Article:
Barley is beige or light tan in color.  Each grain is an oval shaped with a line or ridge through the center.

What is Barley?

Barley is a widely cultivated grain. It is the fourth most cultivated grain worldwide, following wheat, rice, and corn. Buckwheat can be grown in a variety of different environments. It is one of the most adaptable cereal grains to climate, making it easy to grow worldwide.

It is commonly eaten as a cereal or added to soups, stews, and bread. It can also be used in meals where one might otherwise use rice. One of barley’s largest consumers is actually livestock. It is also used to make malt for alcoholic beverages such as beer. Its wide variety of uses and dense nutritional qualities make it one of the most important food sources.

Barley flour can be an excellent option for unleavened bread or flatbread. Barley does contain a minimal amount of gluten, but enough that if you have celiac disease or a gluten sensitivity, it is best to steer clear of this grain. The minimal amount of gluten barley does have is not enough to allow it to be ground up into flour for bread or bakery products where the dough needs to “rise.”

Barely has an interesting history, dating back to the early 6th and 5th millennia BC, being one of the main crops during the spread of agriculture into Europe. In the 16th century B.C, barley served as the main crop for making bread amongst the ancient Hebrews, Greeks, and Romans, making it truly an ancient grain.

Varieties of Barley

Barely comes from the head of a seed. It comprises three main parts, the germ, the endosperm, and the husk. Barley is processed to prepare it for consumption. There are two types of barley grains for human consumption: pearl barley (pearled barley) and hulled barley or hull-less barley.

Hulled barley is less processed than pearled barley, giving it more nutritional value. Hulled barley remains a whole grain, while pearled barley is a refined grain. Similar to white rice, white rice is more processed than brown rice, with brown rice retaining greater nutritional value and being considered a whole grain, while white rice is a refined grain.

Barley Taste

Barley has a mild and subtle, nutlike flavor with a chewy texture similar to brown rice. The texture and taste make it a good choice for adding to stews, soups, and salads.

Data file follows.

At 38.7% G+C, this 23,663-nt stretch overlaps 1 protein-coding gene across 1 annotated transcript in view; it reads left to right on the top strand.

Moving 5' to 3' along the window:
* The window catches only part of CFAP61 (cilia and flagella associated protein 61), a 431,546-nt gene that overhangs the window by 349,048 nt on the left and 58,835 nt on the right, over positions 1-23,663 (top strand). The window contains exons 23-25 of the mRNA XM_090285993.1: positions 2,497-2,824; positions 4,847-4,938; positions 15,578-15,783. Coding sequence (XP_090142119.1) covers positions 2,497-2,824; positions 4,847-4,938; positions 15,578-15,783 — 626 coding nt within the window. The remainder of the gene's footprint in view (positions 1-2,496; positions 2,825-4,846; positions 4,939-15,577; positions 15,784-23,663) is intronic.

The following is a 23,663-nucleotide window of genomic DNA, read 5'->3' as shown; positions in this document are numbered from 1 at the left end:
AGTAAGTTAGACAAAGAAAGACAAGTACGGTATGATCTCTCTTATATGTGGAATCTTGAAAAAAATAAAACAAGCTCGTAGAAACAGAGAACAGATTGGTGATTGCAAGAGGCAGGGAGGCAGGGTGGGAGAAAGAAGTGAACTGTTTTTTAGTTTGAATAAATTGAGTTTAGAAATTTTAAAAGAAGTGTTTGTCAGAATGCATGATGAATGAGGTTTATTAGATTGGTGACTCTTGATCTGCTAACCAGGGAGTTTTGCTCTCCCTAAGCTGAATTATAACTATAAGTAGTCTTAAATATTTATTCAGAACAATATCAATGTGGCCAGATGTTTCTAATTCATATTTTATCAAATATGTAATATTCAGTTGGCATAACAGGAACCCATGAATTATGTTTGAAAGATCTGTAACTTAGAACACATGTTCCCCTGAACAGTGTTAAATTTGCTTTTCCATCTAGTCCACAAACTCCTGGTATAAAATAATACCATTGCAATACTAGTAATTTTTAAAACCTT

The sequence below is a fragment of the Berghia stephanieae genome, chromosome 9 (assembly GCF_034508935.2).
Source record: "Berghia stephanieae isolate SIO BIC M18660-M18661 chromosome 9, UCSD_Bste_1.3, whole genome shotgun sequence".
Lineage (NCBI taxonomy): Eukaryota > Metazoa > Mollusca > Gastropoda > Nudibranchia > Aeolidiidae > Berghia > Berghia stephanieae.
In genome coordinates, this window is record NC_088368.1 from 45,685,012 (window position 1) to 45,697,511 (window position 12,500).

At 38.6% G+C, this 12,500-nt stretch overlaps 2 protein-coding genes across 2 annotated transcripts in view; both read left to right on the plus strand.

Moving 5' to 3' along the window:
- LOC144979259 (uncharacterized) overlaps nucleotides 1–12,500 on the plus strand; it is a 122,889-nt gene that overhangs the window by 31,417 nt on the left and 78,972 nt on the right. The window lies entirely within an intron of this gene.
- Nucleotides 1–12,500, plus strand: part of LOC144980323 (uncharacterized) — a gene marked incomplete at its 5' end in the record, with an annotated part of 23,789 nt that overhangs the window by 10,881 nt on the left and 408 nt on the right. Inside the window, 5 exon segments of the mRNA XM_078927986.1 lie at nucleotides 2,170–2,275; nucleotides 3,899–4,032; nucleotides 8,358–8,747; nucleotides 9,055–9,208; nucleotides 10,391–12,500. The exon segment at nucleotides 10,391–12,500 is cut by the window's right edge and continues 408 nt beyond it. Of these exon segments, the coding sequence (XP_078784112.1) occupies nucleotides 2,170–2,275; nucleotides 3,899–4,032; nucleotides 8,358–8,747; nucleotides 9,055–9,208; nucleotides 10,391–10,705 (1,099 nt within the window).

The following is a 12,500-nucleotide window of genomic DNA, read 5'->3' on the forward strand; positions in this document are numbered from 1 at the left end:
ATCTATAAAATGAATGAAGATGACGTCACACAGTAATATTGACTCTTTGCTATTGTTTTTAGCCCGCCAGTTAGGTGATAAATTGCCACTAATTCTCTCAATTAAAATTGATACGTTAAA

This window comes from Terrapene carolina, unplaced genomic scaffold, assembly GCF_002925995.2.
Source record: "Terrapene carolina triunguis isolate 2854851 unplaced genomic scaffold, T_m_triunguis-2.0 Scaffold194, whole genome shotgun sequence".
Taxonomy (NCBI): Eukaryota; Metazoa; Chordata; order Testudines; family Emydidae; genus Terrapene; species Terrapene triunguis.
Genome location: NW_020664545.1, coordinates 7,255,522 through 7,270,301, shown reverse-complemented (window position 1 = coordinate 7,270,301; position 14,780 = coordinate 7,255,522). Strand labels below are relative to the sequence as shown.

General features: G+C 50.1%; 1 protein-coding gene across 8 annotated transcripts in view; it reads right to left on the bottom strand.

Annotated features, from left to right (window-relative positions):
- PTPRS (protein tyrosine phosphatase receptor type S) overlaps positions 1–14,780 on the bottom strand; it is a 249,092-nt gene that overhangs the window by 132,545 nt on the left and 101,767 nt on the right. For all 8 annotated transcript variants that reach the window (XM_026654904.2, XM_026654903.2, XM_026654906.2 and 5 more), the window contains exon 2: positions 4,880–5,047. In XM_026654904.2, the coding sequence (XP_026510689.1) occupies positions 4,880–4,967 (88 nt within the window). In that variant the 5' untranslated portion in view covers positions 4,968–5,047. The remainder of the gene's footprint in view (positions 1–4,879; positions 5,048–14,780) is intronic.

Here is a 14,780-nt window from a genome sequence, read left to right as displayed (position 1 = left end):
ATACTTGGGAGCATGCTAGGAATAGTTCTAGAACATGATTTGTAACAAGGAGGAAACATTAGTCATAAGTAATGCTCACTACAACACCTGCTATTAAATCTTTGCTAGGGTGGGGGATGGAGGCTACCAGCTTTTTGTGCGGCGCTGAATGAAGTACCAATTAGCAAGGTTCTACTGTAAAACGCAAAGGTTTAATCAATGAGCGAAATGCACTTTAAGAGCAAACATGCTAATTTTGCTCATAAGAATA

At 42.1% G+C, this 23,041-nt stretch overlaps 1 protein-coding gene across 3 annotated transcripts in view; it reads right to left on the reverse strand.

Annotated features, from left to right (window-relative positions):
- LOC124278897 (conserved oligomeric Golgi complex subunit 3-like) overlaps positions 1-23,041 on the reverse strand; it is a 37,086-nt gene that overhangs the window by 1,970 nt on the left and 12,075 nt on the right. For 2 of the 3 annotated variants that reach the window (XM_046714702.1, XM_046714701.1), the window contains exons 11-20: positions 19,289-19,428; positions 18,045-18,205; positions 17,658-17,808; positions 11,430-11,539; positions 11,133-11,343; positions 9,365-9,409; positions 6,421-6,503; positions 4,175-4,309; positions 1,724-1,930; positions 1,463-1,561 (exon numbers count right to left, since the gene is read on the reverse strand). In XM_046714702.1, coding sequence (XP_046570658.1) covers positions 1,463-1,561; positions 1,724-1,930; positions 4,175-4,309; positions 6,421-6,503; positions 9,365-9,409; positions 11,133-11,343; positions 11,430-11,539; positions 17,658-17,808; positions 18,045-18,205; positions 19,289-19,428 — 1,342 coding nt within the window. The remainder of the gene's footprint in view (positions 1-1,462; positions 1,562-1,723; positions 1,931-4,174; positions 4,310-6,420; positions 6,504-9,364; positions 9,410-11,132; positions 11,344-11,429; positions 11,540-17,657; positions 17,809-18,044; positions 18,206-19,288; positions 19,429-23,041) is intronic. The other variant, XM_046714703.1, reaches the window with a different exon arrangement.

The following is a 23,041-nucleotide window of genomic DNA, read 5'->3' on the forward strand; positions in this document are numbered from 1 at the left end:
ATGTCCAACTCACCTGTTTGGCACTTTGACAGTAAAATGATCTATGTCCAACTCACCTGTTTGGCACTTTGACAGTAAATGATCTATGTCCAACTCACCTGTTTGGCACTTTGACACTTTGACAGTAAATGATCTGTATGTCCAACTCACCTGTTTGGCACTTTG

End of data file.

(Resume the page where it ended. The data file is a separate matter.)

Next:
How to Use Barley

Barley is a grain and makes an excellent substitute for other grains and pseudograins such as oats, rice, wild rice, lentils, breakfast cereal, and quinoa. Barley goes great on top of salads, as a breakfast porridge, or in soups and stews. You may also use barley flour in baking and other recipes such as bread and cookies.

How to Cook Barley

Cooking barley is similar to cooking oats or rice. When cooking hulled barley, it performs best when first soaked in water for a few hours or overnight. This is the same recommendation I make when cooking with whole grain rice. It helps the grain cook better and helps increase nutritional benefits.

Hulled barley and pearled barley are cooked the same way. However, the cooking time will be longer for hulled barley, as pearled barley cooks faster.

Boil 3 cups of water or broth for every 1 cup of barley. Reduce heat to a simmer and cover with a lid. Cook until most of the liquid is absorbed, about 25-30 minutes for pearled barley and 45-60 minutes for hulled barley. Barley is ready when it is tender with a slightly chewy texture.

Nutritional Benefits of Barley

Barley is a nutritious grain, with hulled barley providing more nutrition than pearled barley as any whole grain provides more nutrients than its refined grain counterpart.

Barley is an excellent source of fiber, one of the best sources of fiber from whole grains. Fiber can help you to feel fuller longer, which helps manage weight. It supports digestive health and can help promote healthy blood sugar levels.

Barley is a good source of several different nutrients that support your body’s health.

Barley is also an excellent source of several other vitamins and minerals. Barley contains b vitamins- vitamin B6 and the B vitamin niacin. B6 supports immune system health and brain health. Niacin helps your body turn food into energy and supports your digestive system, nervous system, and skin health. It contains selenium which supports thyroid health, and phosphorous, which supports healthy bones and teeth. Barley also contains manganese and iron.

Health Benefits of Barley

1. Blood Sugar Management

Barley also has a low glycemic index ranking. It may help keep blood sugar levels more stable after meals than other whole grains, such as brown rice.

2. Heart Health

Barley contains flavonoids, a type of phytochemicals. Flavonoids are found in whole grains such as hulled barley, which may help protect against heart disease. Different varieties of barley contain varying amounts of flavonoids.

3. Lowering of Cholestrol

Barley has a phytochemical called phytosterols. Phytosterols are believed to be one of the reasons whole grains may help support lowering cholesterol levels.

4. Digestive Support

Barley is an excellent source of fiber. One cup of pearled barley may contain as much as 6 grams of fiber, with 193 calories. Fiber helps to support digestion and keep you feeling fuller longer.

Key Takeaways

Buckwheat and Barley are two nutritious grains that are versatile and can be used in a variety of recipes as part of a healthy diet. They have both been used for centuries and provide several nutritional and health benefits. The main dietary difference is that buckwheat is gluten-free while Barley contains a minimal amount of gluten.

Both can be found in the grocery store, although some grocery stores may be limited depending on the variety of foods they offer. Alternatively, they may be purchased from online retailers or found in health food stores or healthy food-based grocers.

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Author Biography

Karla Kueber is a Certified Evidence Based EFT Practioner and Health Coach, with a double Masters Degree in Education. She works with people to overcome emotional eating, curb cravings, and overcome resistance to eating new healthy foods. You can learn more about finding freedom with food here.